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Those sweet, vague sounds are on the air, Too soon !-oh no, 'tis best to die

Half sleep, half song-half false, halftrué, Ere all of life save breath is fled: As if the wind that brought them there Why live when feelings, friends and hopes,

Had touched them with its music too. Have long been numbered with the dead? It is the very place to dream

But thou, thy heart and cheek were bright; Away a twilight's idle rest :

No check, no soil had either known; Where Thought floats down a starry stream, The angel natures of yon sky Without a shadow on its breast.

Will only be to thee thine own.
Where Wealth, the fairy gift, 's our own, Thou knew'st no rainbow-hopes that weep
Without its low and petty cares ;

Themselves away to deeper shade;
Where Pleasure some new veil has thrown Nor Love, whose very happiness
To hide the weary face she wears.

Should make the wakening heart afraid. Where hopes are high, yet cares come not, The green leaves e'en in spring that fall,

Those fellow-waves of life's drear sea, The tears the stars at midnight weep, Its froth and depth-wbere Love is what The dewy wild-flowers such as these Love only in a dream can be.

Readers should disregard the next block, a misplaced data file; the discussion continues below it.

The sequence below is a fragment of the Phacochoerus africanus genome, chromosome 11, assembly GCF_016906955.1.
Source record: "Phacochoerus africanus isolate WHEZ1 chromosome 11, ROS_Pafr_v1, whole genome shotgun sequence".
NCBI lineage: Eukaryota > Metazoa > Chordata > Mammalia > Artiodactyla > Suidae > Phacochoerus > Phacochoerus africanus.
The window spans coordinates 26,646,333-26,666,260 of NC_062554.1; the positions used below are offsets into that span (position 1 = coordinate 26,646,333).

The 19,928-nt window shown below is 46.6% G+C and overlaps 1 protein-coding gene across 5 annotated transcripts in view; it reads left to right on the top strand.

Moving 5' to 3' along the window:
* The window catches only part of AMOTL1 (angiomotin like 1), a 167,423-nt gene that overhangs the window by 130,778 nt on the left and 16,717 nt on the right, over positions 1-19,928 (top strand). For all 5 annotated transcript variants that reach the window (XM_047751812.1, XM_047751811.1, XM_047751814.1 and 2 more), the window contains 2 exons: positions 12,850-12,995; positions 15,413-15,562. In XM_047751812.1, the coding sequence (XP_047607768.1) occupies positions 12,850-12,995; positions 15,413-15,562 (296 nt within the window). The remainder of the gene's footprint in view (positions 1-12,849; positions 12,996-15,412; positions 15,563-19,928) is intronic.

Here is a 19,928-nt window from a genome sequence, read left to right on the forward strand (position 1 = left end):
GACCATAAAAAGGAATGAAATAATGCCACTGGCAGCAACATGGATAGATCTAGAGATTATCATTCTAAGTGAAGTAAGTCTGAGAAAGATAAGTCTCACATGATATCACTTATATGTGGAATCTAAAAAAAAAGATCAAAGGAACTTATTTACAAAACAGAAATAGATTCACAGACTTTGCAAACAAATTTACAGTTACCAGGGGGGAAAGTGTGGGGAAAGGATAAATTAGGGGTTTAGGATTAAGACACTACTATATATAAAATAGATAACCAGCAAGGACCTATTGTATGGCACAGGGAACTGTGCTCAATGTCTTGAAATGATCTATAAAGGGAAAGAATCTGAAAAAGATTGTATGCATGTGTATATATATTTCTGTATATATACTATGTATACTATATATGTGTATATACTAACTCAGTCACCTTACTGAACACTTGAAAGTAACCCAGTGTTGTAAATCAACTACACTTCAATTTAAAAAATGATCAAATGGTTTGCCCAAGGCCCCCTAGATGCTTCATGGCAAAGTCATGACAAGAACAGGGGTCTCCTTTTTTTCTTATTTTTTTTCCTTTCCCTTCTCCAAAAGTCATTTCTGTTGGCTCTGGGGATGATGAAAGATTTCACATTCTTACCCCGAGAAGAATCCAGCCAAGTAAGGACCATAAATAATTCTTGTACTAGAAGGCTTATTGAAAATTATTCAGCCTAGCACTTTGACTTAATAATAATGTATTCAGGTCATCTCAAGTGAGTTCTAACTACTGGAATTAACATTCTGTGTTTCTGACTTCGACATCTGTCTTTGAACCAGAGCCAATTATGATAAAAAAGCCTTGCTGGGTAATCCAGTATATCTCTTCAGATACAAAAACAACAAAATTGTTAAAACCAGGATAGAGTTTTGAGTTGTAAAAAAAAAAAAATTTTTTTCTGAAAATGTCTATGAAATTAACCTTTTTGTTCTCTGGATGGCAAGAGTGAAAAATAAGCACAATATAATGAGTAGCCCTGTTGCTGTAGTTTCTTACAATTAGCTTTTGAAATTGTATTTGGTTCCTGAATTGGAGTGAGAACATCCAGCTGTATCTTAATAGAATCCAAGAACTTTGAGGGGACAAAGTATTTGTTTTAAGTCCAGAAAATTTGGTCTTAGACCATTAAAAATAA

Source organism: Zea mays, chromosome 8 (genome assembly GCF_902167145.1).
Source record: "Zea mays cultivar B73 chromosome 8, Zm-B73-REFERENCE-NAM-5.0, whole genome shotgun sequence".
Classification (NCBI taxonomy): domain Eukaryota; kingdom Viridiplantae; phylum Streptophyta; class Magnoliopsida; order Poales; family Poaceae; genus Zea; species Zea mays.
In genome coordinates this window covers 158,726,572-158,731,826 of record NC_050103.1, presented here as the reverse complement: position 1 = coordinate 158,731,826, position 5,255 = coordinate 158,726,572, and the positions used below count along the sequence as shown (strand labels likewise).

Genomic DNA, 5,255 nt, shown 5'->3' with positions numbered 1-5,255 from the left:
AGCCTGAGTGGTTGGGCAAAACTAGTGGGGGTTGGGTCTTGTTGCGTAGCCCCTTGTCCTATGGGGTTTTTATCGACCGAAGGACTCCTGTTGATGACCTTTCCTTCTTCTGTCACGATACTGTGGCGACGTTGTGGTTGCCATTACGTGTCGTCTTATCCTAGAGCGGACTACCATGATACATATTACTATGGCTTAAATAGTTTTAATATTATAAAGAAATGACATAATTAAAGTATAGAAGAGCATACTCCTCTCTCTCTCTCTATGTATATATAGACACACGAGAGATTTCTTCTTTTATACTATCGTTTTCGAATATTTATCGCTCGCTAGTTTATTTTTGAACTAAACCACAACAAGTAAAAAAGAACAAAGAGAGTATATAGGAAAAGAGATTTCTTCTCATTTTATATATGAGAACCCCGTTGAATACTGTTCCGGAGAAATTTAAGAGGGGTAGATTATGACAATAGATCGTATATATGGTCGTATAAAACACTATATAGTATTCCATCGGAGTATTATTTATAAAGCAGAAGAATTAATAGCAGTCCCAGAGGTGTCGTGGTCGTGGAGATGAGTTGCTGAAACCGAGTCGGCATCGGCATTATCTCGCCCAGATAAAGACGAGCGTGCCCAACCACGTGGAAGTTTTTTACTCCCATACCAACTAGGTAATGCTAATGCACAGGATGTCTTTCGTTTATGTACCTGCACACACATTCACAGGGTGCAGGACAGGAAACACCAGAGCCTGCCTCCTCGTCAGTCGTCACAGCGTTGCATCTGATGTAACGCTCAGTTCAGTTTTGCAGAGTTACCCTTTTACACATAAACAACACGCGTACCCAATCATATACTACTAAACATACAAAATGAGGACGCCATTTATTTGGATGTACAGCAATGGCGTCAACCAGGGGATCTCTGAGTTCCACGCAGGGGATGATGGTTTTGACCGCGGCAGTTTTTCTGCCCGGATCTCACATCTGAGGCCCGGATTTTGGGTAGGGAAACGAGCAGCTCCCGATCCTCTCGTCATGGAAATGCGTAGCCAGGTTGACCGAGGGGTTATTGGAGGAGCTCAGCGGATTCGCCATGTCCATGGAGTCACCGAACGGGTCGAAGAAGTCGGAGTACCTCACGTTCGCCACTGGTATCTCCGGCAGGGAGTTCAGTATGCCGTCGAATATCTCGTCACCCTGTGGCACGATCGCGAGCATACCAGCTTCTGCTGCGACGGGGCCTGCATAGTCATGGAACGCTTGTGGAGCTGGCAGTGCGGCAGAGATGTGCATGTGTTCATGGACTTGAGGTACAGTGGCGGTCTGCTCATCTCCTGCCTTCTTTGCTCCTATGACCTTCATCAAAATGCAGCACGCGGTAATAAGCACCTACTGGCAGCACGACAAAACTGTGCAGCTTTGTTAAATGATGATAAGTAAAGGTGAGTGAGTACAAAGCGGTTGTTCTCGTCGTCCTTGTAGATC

Are fitting mourners o'er thy sleep. I cannot muse beside that mound

For human tears are lava-drops, I cannot dream beneath that shade

That scorch and wither as they flow; Too solemn is the haunted ground

Then let them flow for those who live, Where Death his resting-place has made. And not for those who sleep below. I feel my heart beat but to think

Oh, weep for those whose silver chain Each pulse is bearing life away ;

Has long been loosed, and yet live onI cannot rest upon the grave,

The doomed to drink of life's dark wave, And not feel kindred to its clay.

Whose golden bowl has long been gone! There is a name upon the stone

Ay, weep for those, the wearied, worn, Alas ! and can it be the same